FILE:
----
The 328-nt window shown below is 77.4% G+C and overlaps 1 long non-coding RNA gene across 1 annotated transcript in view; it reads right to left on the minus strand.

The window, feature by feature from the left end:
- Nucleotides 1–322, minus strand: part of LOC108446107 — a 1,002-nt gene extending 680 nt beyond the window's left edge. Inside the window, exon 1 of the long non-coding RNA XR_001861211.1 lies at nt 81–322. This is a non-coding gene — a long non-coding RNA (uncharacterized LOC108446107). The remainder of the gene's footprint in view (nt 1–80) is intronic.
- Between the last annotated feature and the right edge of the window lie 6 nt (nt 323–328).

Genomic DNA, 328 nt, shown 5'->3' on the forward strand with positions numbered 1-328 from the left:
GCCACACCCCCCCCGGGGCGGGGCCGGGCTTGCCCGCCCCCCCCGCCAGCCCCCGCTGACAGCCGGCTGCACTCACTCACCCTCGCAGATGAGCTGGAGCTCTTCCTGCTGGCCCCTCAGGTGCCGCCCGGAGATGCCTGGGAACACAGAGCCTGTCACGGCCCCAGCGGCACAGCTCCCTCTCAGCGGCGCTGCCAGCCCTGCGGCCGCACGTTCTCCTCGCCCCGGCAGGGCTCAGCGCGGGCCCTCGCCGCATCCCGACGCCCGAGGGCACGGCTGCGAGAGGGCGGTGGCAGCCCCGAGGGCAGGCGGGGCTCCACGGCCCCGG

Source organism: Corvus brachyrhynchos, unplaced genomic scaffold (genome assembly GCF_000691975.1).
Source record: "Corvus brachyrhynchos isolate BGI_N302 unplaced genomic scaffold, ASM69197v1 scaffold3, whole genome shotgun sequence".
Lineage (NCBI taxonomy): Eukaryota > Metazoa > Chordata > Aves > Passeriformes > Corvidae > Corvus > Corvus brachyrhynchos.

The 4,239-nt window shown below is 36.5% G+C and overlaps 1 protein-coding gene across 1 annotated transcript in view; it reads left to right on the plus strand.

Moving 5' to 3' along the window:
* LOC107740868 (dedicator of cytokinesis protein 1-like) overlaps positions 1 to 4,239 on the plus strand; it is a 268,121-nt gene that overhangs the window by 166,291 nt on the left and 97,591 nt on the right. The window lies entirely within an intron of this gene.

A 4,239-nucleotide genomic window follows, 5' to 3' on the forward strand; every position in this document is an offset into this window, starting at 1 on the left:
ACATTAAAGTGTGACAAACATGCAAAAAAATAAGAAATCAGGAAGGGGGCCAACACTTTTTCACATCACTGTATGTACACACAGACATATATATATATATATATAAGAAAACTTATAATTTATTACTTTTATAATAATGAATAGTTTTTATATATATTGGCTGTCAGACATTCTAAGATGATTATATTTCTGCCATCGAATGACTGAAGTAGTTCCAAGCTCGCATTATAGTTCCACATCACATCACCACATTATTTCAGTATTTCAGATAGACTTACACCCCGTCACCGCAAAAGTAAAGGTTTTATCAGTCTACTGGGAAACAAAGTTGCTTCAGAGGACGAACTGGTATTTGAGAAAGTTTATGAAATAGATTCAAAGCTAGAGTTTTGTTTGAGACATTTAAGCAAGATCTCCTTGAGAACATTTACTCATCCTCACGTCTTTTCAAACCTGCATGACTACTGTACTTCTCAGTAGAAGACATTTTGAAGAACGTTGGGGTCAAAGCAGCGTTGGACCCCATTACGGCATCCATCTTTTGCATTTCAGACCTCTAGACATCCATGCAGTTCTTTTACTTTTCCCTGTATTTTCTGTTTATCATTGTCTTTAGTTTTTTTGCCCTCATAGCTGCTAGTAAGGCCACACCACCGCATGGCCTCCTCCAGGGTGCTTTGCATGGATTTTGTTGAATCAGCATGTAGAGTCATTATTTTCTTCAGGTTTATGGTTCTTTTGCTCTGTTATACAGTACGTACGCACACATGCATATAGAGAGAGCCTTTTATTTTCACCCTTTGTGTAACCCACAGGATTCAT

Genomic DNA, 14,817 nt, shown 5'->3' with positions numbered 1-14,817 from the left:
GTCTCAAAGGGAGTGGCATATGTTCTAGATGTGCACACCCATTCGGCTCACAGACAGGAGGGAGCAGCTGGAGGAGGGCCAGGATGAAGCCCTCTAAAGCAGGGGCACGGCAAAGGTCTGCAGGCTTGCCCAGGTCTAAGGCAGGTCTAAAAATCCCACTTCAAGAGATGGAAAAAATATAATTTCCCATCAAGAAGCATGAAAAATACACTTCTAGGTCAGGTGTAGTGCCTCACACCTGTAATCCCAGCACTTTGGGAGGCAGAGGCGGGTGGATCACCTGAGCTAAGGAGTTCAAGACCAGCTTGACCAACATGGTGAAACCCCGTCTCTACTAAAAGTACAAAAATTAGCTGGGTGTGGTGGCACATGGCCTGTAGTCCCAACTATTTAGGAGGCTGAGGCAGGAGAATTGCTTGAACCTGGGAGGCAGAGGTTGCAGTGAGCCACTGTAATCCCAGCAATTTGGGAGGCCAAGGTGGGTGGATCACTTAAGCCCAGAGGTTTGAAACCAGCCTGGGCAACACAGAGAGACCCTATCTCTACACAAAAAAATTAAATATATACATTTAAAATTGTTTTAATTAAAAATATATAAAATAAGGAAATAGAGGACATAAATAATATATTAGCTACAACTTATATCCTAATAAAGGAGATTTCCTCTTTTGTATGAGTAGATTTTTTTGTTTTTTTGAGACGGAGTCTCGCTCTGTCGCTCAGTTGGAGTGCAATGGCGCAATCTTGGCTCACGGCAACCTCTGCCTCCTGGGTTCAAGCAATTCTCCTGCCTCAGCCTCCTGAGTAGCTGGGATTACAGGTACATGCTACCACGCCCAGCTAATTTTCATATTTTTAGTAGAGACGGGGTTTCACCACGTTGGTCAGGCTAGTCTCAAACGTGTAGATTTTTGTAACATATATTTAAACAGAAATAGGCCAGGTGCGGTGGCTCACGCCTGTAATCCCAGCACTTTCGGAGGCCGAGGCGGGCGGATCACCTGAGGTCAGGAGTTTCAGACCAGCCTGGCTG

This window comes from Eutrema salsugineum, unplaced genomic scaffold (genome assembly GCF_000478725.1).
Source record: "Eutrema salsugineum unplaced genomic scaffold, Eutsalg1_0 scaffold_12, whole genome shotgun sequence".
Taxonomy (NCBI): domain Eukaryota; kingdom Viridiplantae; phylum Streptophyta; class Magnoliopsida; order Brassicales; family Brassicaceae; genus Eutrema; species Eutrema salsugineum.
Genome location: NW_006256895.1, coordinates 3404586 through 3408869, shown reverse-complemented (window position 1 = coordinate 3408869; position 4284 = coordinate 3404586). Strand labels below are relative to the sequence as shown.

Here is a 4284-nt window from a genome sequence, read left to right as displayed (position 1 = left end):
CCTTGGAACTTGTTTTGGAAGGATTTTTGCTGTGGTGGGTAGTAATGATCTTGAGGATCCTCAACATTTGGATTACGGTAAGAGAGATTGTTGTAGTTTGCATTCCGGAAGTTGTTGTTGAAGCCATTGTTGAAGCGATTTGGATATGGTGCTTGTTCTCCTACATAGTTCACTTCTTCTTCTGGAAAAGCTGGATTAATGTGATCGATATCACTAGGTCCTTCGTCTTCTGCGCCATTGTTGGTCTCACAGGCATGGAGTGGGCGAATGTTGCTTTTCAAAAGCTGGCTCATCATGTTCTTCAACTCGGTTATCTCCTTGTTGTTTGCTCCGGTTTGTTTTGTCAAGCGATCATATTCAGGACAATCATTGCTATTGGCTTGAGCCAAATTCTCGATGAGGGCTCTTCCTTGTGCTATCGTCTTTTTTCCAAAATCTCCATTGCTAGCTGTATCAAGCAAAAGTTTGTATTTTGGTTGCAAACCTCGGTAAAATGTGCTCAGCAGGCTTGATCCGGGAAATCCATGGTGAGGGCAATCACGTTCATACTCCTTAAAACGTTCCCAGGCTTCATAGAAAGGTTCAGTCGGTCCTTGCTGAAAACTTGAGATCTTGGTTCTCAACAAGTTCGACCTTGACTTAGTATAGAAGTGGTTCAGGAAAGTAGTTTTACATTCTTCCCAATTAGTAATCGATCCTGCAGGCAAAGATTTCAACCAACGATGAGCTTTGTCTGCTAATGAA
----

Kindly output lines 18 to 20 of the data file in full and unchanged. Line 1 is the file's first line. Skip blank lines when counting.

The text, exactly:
Source record: "Eutrema salsugineum unplaced genomic scaffold, Eutsalg1_0 scaffold_12, whole genome shotgun sequence".
Taxonomy (NCBI): domain Eukaryota; kingdom Viridiplantae; phylum Streptophyta; class Magnoliopsida; order Brassicales; family Brassicaceae; genus Eutrema; species Eutrema salsugineum.
Genome location: NW_006256895.1, coordinates 3404586 through 3408869, shown reverse-complemented (window position 1 = coordinate 3408869; position 4284 = coordinate 3404586). Strand labels below are relative to the sequence as shown.